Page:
American federal taxation and social stratification today
Contemporary literature available on macroeconomic tax policy draws striking comparisons between the causes and effects of the GD and the financial crash of 2008; specifically an inflated housing market, de-regulation of the financial industry, and prolonged austerity measures neglecting needed infrastructure investment. The literature cites current microeconomic tax policy and austerity measures as preventing a full recovery from the 2008 financial collapse; protracting a broadly depressed economic landscape and historic income inequality. Today, there is call for a renewed investment partnership in the spirit of the New Deal between government and the private sector (Elson 2013; Madrick 2010). An investment partnership requires revenue, but current tax policies are choking government revenue resources. According to Madrick (2010) just 20 percent of American households hold 89 percent of America’s net worth (32 trillion), and that an additional tax rate of just 0.5 percent on this top 20 percent would provide an additional 160 billion per year in federal investment revenue. Madrick (2010) also cites that certain analysis has indicated every two tax dollars invested could over time again return another three to four dollars in future tax revenue.
American businesses, while they benefit from conservative non-regulation policies, are themselves recognizing that conservative austerity measures and regressive tax policy are reducing American house-hold incomes; inhibiting spending and market demand-side expansion (Elson 2013).
America’s crumbling transportation and outdated energy infrastructure is in sore need of public investment (Madrick 2010; Elson 2013). With high paying American jobs in short supply today, Madrick (2010) quotes a Transportation Committee report from the Federal Highway Administration with a model showing that 75 billion in government investment would yield more than 3.5 million jobs and 464 billion in market revenue. In other words, according to Madrick (2010), for every 1 billion invested, 47,500 jobs and 6 billion in market revenue would be created. According to Elson (2013), Business representatives such as the US Chamber of Commerce are actually calling for new government stimulus investment in 21st century transportation and energy infrastructure.
The literature available on federal taxation and American social stratification concurs that there is a correlation between the two. The literature concurs that supply-side trickle-down microeconomics creates greater social stratification and concurs that demand-side Keynesian macroeconomics reduces social stratification. The socioeconomic relationship between federal tax revenue investment and social mobility is not in dispute. Where the literature diverges is what that means to Americans.
The literature advocating for microeconomic Individualism has shown that trickle-down has historically and currently created considerable profit and wealth for those in the top 20 percent income bracket, but also that socioeconomic inequality is an inevitable and therefore necessary outcome of this economic model. Also; that those who benefit from this economic model are of higher quality of character and intelligence, while those who do not are immoral, deviant, and unintelligent. The literature advocating for macro-economic Keynesian Collectivism does not consider 20 percent of Americans enjoying economic growth to be “social progress;” and that progressive policies have historically provided for National prosperity, at all relative levels of the income scale.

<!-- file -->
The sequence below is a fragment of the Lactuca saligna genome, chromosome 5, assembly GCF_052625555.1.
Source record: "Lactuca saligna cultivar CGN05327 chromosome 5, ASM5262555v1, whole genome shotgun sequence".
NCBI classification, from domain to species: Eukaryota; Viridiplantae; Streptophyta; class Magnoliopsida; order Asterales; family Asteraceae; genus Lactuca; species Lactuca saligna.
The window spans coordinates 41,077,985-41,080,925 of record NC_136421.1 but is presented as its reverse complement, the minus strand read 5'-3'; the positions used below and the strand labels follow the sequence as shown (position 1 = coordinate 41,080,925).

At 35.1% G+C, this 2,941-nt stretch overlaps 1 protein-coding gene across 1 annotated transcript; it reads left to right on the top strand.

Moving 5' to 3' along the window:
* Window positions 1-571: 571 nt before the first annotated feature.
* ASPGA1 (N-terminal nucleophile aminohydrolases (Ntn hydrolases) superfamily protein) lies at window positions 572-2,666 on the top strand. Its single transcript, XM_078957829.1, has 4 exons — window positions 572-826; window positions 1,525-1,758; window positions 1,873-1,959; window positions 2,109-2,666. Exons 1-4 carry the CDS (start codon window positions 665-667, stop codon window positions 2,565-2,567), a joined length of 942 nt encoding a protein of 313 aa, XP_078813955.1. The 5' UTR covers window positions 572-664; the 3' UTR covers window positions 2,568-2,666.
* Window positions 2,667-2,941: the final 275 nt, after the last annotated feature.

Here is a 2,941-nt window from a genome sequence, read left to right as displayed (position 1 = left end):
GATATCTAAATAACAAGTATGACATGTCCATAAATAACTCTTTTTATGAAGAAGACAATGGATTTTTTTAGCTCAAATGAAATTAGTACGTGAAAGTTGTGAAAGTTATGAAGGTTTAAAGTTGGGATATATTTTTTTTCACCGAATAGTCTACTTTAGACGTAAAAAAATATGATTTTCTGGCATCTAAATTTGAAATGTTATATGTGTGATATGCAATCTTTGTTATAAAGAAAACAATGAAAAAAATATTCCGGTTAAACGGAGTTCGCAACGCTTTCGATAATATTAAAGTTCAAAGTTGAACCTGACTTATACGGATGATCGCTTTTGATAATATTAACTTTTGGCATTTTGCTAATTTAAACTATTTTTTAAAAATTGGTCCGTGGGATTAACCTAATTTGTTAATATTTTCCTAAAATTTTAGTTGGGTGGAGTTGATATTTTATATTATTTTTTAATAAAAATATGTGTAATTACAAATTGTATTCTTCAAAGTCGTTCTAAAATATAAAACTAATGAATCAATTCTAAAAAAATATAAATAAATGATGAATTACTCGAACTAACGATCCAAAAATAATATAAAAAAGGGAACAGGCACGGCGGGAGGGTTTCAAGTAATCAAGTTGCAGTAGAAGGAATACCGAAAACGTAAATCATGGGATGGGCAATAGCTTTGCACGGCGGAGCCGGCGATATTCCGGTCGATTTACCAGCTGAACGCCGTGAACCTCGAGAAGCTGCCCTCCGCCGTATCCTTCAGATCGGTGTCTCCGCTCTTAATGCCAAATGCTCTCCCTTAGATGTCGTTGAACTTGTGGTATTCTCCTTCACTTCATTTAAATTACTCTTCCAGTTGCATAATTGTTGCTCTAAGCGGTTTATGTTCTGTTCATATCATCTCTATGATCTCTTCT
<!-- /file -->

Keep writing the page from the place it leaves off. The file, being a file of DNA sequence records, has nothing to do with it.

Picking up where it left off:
If we are looking for federal tax policy that addresses social stratification; that is, promotes socioeconomic stability, social mobility and equal opportunity, the literature clearly indicates that the current microeconomic trickle-down federal tax policy is in direct opposition to these socioeconomic goals. The literature supports the premise that federal taxation as a means of federal investment revenue has a historic and current role as a viable alleviate to contemporary American social stratification and as a stimulus of social mobility.
Beito, David T. 1989. Taxpayers in Revolt: Tax Resistance during the Great Depression. Chapel Hill, NC: U of North Carolina.
Elson, Diane. 2013. “Austerity Policies Increase Unemployment and Inequality-But Don’t Reduce Budget Deficits and Government Borrowing.” Journal of Australian Political Economy. 71:130.
Himmelberg, Robert F. 2001. The Great Depression and the New Deal. Westport, CT: Greenwood.
Jones, Daniel Stedman. 2012. Masters of the Universe: Hayek, Friedman, and the Birth of Neoliberal Politics. Princeton: Princeton UP.
Kerbo, Harold R. 2013. Social Stratification and Inequality: Class conflict in historical, comparative, and global perspective. New York: McGraw-Hill.
Madrick, Jeff. 2010. The Case for Big Government. Princeton: Princeton UP.